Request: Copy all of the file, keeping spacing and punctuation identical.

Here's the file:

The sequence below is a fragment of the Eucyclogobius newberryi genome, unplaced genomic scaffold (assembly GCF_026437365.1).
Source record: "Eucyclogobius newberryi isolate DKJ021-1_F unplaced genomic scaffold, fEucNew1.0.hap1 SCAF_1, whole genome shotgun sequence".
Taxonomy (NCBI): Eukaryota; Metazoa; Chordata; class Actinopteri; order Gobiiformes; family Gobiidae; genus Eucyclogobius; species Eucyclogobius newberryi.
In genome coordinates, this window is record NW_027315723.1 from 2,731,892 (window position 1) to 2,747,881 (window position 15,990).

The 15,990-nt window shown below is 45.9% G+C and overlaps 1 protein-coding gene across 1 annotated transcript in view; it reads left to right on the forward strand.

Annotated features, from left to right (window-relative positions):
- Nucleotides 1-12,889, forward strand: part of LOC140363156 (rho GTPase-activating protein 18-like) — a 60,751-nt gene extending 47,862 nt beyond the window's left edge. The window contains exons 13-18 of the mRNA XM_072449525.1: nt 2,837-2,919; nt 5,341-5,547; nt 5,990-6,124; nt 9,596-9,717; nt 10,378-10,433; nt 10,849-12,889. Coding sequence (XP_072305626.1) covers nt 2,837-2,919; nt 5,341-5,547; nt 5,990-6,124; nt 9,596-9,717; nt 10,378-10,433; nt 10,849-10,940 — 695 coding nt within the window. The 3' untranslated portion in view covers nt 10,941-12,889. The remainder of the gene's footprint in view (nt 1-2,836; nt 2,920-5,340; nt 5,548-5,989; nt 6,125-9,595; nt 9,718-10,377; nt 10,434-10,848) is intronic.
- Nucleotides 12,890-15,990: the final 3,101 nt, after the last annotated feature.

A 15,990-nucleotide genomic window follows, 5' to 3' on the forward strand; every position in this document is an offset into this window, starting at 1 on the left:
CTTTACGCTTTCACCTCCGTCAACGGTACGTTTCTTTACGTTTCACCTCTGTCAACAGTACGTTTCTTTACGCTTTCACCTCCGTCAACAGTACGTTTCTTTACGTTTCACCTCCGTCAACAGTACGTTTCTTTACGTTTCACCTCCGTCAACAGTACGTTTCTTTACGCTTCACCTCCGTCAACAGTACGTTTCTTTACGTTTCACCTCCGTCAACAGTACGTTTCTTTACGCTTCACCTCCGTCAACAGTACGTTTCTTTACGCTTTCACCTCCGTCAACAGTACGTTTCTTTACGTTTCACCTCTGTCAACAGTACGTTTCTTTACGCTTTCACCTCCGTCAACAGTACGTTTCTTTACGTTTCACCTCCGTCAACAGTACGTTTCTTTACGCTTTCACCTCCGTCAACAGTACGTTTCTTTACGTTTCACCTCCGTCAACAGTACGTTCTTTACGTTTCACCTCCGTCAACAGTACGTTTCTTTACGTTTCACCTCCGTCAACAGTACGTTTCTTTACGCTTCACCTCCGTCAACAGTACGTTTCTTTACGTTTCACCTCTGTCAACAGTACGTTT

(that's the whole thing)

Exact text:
The sequence below is a fragment of the Eucyclogobius newberryi genome, unplaced genomic scaffold (assembly GCF_026437365.1).
Source record: "Eucyclogobius newberryi isolate DKJ021-1_F unplaced genomic scaffold, fEucNew1.0.hap1 SCAF_1, whole genome shotgun sequence".
Taxonomy (NCBI): Eukaryota; Metazoa; Chordata; class Actinopteri; order Gobiiformes; family Gobiidae; genus Eucyclogobius; species Eucyclogobius newberryi.
In genome coordinates, this window is record NW_027315723.1 from 2,731,892 (window position 1) to 2,747,881 (window position 15,990).

The 15,990-nt window shown below is 45.9% G+C and overlaps 1 protein-coding gene across 1 annotated transcript in view; it reads left to right on the forward strand.

Annotated features, from left to right (window-relative positions):
- Nucleotides 1-12,889, forward strand: part of LOC140363156 (rho GTPase-activating protein 18-like) — a 60,751-nt gene extending 47,862 nt beyond the window's left edge. The window contains exons 13-18 of the mRNA XM_072449525.1: nt 2,837-2,919; nt 5,341-5,547; nt 5,990-6,124; nt 9,596-9,717; nt 10,378-10,433; nt 10,849-12,889. Coding sequence (XP_072305626.1) covers nt 2,837-2,919; nt 5,341-5,547; nt 5,990-6,124; nt 9,596-9,717; nt 10,378-10,433; nt 10,849-10,940 — 695 coding nt within the window. The 3' untranslated portion in view covers nt 10,941-12,889. The remainder of the gene's footprint in view (nt 1-2,836; nt 2,920-5,340; nt 5,548-5,989; nt 6,125-9,595; nt 9,718-10,377; nt 10,434-10,848) is intronic.
- Nucleotides 12,890-15,990: the final 3,101 nt, after the last annotated feature.

A 15,990-nucleotide genomic window follows, 5' to 3' on the forward strand; every position in this document is an offset into this window, starting at 1 on the left:
CTTTACGCTTTCACCTCCGTCAACGGTACGTTTCTTTACGTTTCACCTCTGTCAACAGTACGTTTCTTTACGCTTTCACCTCCGTCAACAGTACGTTTCTTTACGTTTCACCTCCGTCAACAGTACGTTTCTTTACGTTTCACCTCCGTCAACAGTACGTTTCTTTACGCTTCACCTCCGTCAACAGTACGTTTCTTTACGTTTCACCTCCGTCAACAGTACGTTTCTTTACGCTTCACCTCCGTCAACAGTACGTTTCTTTACGCTTTCACCTCCGTCAACAGTACGTTTCTTTACGTTTCACCTCTGTCAACAGTACGTTTCTTTACGCTTTCACCTCCGTCAACAGTACGTTTCTTTACGTTTCACCTCCGTCAACAGTACGTTTCTTTACGCTTTCACCTCCGTCAACAGTACGTTTCTTTACGTTTCACCTCCGTCAACAGTACGTTCTTTACGTTTCACCTCCGTCAACAGTACGTTTCTTTACGTTTCACCTCCGTCAACAGTACGTTTCTTTACGCTTCACCTCCGTCAACAGTACGTTTCTTTACGTTTCACCTCTGTCAACAGTACGTTT